The first was that the impact of meat on health and the environment is ‘still open for debate’.
Researchers claimed the meat industry argued there is a lack of scientific consensus on the issue, with advice arguing against meat coming from questionable sources.
Second, researchers said the documents suggested ‘most people have no need to worry’ about the effects of meat on their health.
Most suggested meat in moderation is safe and poses little danger to an individuals’ health, the researchers claimed.
Third, many of the documents claimed that eating meat was actually healthy, experts claimed.
And fourth, health messaging from meat manufacturers suggested there is ‘no need to cut down to be green’, according to the paper.
They said many of the papers claimed livestock farming occurs in places where non-meat agriculture is difficult, and is, therefore, a more efficient use of land.
The researchers claimed these four themes were not backed by wider research and amounted to diversionary tactics by meat producers to ‘counteract’ growing evidence.
Lead author Dr Kathryn Clare said: ‘There is growing evidence to suggest current consumption trends of red and processed meat are a threat to both human health and the health of the planet and this is increasingly being recognised in UK policy spheres.
‘Our findings suggest the meat industry may be using various frames that counteract this narrative.’
Researchers said the messaging is in line will a ‘well-thumbed playbook’ used by the alcohol, tobaccos and fossil fuel industries to divert attention from the dangers of their products.
Co-author Dr James Milner added: ‘These findings should act as a call to action for greater scrutiny of the industry, as addressing people’s appetite for meat will be crucial to efforts to avert climate breakdown and improve public health.’
Outraged farmers hit back at the claims however, suggesting that comparisons to those industries were unfair.
Tom Bradshaw, NFU deputy president, said scientific consensus in the meat industry is ‘more nuanced, complex and widely debated’ than in those other industries.
He told MailOnline: ‘This study makes a number of errors, particularly conflating and confusing UK and global standards of production.
‘How and where a product is produced is essential to understanding its sustainability.
‘To that point, the Climate Change Committee highlighted that emissions from UK beef production are less than half the global average and recognised the benefits of sustainable livestock systems.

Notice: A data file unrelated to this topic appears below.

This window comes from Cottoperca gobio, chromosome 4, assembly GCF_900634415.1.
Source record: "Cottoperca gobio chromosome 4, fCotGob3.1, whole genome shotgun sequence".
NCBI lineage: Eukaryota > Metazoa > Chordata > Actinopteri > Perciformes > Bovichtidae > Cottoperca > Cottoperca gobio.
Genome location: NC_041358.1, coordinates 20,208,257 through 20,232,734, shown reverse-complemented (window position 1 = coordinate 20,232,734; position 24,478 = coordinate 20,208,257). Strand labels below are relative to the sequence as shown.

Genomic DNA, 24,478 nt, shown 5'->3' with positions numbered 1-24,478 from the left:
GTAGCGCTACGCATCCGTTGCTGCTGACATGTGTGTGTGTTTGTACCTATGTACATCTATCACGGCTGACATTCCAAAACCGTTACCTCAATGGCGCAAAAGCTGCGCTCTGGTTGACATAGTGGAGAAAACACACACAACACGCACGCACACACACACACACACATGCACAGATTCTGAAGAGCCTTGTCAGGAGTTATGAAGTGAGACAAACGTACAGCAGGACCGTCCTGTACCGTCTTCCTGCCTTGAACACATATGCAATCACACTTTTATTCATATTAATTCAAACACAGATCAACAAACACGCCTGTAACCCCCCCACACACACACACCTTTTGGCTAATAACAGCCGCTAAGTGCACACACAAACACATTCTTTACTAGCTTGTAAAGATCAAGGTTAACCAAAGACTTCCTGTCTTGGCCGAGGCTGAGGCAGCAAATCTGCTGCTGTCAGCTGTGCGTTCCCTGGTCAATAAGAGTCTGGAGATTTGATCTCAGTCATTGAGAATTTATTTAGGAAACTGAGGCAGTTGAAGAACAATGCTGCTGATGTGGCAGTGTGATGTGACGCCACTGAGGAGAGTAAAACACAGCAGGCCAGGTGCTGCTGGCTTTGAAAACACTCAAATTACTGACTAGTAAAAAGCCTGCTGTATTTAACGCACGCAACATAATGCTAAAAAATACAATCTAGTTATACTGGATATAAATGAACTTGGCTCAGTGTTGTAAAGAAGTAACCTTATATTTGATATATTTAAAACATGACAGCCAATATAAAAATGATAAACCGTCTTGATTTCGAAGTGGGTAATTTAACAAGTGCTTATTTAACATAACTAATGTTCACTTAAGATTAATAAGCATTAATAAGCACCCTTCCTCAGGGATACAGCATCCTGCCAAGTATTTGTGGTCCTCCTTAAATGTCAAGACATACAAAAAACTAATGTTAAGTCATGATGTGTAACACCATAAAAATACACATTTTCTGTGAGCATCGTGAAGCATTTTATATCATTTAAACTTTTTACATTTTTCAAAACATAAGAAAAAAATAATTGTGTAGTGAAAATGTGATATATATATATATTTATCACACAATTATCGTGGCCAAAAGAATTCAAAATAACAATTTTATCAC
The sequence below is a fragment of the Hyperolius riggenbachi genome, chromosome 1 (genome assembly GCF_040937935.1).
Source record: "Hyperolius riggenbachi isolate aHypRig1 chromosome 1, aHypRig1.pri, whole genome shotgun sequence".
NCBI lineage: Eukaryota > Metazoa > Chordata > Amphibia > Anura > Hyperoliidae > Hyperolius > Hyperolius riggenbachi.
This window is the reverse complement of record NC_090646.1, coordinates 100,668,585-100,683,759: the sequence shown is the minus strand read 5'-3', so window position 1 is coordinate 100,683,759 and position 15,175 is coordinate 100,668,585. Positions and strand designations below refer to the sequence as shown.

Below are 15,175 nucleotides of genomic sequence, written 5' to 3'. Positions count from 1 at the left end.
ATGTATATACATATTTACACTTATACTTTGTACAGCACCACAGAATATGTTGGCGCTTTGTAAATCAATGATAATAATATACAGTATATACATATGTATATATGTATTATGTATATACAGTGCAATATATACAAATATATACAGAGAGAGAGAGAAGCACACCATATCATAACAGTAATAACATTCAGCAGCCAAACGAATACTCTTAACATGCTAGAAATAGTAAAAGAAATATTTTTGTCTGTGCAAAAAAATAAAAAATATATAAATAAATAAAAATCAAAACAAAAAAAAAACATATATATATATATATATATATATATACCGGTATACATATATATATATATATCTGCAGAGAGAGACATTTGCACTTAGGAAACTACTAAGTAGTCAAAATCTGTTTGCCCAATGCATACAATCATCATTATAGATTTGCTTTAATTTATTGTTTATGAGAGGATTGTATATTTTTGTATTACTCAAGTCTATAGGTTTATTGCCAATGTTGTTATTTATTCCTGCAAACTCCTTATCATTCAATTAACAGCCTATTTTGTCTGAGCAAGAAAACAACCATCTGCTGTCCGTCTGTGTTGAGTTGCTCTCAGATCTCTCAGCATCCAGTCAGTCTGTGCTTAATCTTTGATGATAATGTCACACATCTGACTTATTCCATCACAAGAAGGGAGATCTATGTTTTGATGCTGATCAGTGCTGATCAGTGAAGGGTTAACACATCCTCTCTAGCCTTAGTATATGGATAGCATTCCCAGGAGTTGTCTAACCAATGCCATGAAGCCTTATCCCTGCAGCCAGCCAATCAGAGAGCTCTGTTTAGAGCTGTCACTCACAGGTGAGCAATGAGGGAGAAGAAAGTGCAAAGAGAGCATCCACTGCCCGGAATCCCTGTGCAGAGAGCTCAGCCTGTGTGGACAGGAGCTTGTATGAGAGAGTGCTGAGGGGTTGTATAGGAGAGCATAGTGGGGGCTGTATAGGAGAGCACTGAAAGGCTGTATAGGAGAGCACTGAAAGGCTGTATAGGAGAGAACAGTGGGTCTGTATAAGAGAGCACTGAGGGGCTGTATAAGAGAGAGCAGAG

‘It is reckless and unjustified for this study to compare the UK livestock sector with commodities such as tobacco and fossil fuels, where there is a very strong scientific consensus about harm to human health and the environment.’
Mr Bradshaw added: ‘It also ignores the naturally available nutritional benefits that red meat provides such as B12 and iron.
‘Arguments about diet and food production are much more nuanced, complex, and widely debated among scientists.’
A spokesperson from Hybu Cig Cymru (Meat Promotion Wales), which was not included in the study, told The Telegraph: ‘It makes no sense to compare meat, which has been an important nutritious part of people’s diet for millions of years, with harmful products with no nutritional value, like tobacco.
‘It’s widely recognised that meat in moderation can be a healthy part of a balanced diet, and independent scientific studies have shown that beef and lamb reared on non-intensive farms in these islands have a far lower emissions footprint than some of the bad environmental practices elsewhere in the world.’
WHAT SHOULD A BALANCED DIET LOOK LIKE?
Meals should be based on potatoes, bread, rice, pasta or other starchy carbohydrates, ideally wholegrain, according to the NHS
• Eat at least 5 portions of a variety of fruit and vegetables every day. All fresh, frozen, dried and canned fruit and vegetables count
• Base meals on potatoes, bread, rice, pasta or other starchy carbohydrates, ideally wholegrain
• 30 grams of fibre a day: This is the same as eating all of the following: 5 portions of fruit and vegetables, 2 whole-wheat cereal biscuits, 2 thick slices of wholemeal bread and large baked potato with the skin on
• Have some dairy or dairy alternatives (such as soya drinks) choosing lower fat and lower sugar options
• Eat some beans, pulses, fish, eggs, meat and other proteins (including 2 portions of fish every week, one of which should be oily)
• Choose unsaturated oils and spreads and consuming in small amounts
• Drink 6-8 cups/glasses of water a day
• Adults should have less than 6g of salt and 20g of saturated fat for women or 30g for men a day
Source: NHS Eatwell Guide